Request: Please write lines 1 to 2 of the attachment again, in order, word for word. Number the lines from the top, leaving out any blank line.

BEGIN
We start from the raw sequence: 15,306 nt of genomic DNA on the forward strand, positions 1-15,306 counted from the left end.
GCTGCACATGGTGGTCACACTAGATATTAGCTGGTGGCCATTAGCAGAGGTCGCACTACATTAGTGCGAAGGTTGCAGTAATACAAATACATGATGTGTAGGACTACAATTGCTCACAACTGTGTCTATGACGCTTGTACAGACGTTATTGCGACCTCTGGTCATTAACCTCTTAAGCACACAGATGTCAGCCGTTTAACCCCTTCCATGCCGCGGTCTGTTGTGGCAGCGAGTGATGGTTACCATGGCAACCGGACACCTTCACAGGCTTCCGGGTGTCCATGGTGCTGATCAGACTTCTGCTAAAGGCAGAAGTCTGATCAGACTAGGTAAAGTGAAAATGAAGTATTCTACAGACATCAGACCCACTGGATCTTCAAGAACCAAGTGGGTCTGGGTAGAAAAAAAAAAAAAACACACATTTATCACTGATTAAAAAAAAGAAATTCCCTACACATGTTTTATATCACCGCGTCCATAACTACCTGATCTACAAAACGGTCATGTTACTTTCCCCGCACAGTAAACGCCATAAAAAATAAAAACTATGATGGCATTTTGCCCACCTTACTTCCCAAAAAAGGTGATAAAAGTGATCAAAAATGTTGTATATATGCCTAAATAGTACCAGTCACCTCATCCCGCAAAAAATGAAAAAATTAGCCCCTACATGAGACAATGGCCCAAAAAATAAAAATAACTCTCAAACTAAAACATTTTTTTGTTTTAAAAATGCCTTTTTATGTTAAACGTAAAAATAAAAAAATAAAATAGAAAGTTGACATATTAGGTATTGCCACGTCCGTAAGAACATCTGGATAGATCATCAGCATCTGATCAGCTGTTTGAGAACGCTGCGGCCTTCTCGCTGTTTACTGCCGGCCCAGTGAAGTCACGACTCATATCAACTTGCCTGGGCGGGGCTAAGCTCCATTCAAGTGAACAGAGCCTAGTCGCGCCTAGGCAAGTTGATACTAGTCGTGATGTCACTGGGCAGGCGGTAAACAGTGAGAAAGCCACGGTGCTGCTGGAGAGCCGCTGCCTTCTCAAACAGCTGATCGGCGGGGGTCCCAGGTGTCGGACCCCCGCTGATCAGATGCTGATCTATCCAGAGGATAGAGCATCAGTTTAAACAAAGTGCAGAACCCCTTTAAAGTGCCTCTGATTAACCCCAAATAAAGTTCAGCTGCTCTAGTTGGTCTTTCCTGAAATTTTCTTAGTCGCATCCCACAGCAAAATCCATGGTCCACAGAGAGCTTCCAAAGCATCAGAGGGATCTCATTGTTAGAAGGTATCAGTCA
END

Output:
We start from the raw sequence: 15,306 nt of genomic DNA on the forward strand, positions 1-15,306 counted from the left end.
GCTGCACATGGTGGTCACACTAGATATTAGCTGGTGGCCATTAGCAGAGGTCGCACTACATTAGTGCGAAGGTTGCAGTAATACAAATACATGATGTGTAGGACTACAATTGCTCACAACTGTGTCTATGACGCTTGTACAGACGTTATTGCGACCTCTGGTCATTAACCTCTTAAGCACACAGATGTCAGCCGTTTAACCCCTTCCATGCCGCGGTCTGTTGTGGCAGCGAGTGATGGTTACCATGGCAACCGGACACCTTCACAGGCTTCCGGGTGTCCATGGTGCTGATCAGACTTCTGCTAAAGGCAGAAGTCTGATCAGACTAGGTAAAGTGAAAATGAAGTATTCTACAGACATCAGACCCACTGGATCTTCAAGAACCAAGTGGGTCTGGGTAGAAAAAAAAAAAAAACACACATTTATCACTGATTAAAAAAAAGAAATTCCCTACACATGTTTTATATCACCGCGTCCATAACTACCTGATCTACAAAACGGTCATGTTACTTTCCCCGCACAGTAAACGCCATAAAAAATAAAAACTATGATGGCATTTTGCCCACCTTACTTCCCAAAAAAGGTGATAAAAGTGATCAAAAATGTTGTATATATGCCTAAATAGTACCAGTCACCTCATCCCGCAAAAAATGAAAAAATTAGCCCCTACATGAGACAATGGCCCAAAAAATAAAAATAACTCTCAAACTAAAACATTTTTTTGTTTTAAAAATGCCTTTTTATGTTAAACGTAAAAATAAAAAAATAAAATAGAAAGTTGACATATTAGGTATTGCCACGTCCGTAAGAACATCTGGATAGATCATCAGCATCTGATCAGCTGTTTGAGAACGCTGCGGCCTTCTCGCTGTTTACTGCCGGCCCAGTGAAGTCACGACTCATATCAACTTGCCTGGGCGGGGCTAAGCTCCATTCAAGTGAACAGAGCCTAGTCGCGCCTAGGCAAGTTGATACTAGTCGTGATGTCACTGGGCAGGCGGTAAACAGTGAGAAAGCCACGGTGCTGCTGGAGAGCCGCTGCCTTCTCAAACAGCTGATCGGCGGGGGTCCCAGGTGTCGGACCCCCGCTGATCAGATGCTGATCTATCCAGAGGATAGAGCATCAGTTTAAACAAAGTGCAGAACCCCTTTAAAGTGCCTCTGATTAACCCCAAATAAAGTTCAGCTGCTCTAGTTGGTCTTTCCTGAAATTTTCTTAGTCGCATCCCACAGCAAAATCCATGGTCCACAGAGAGCTTCCAAAGCATCAGAGGGATCTCATTGTTAGAAGGTATCAGTCA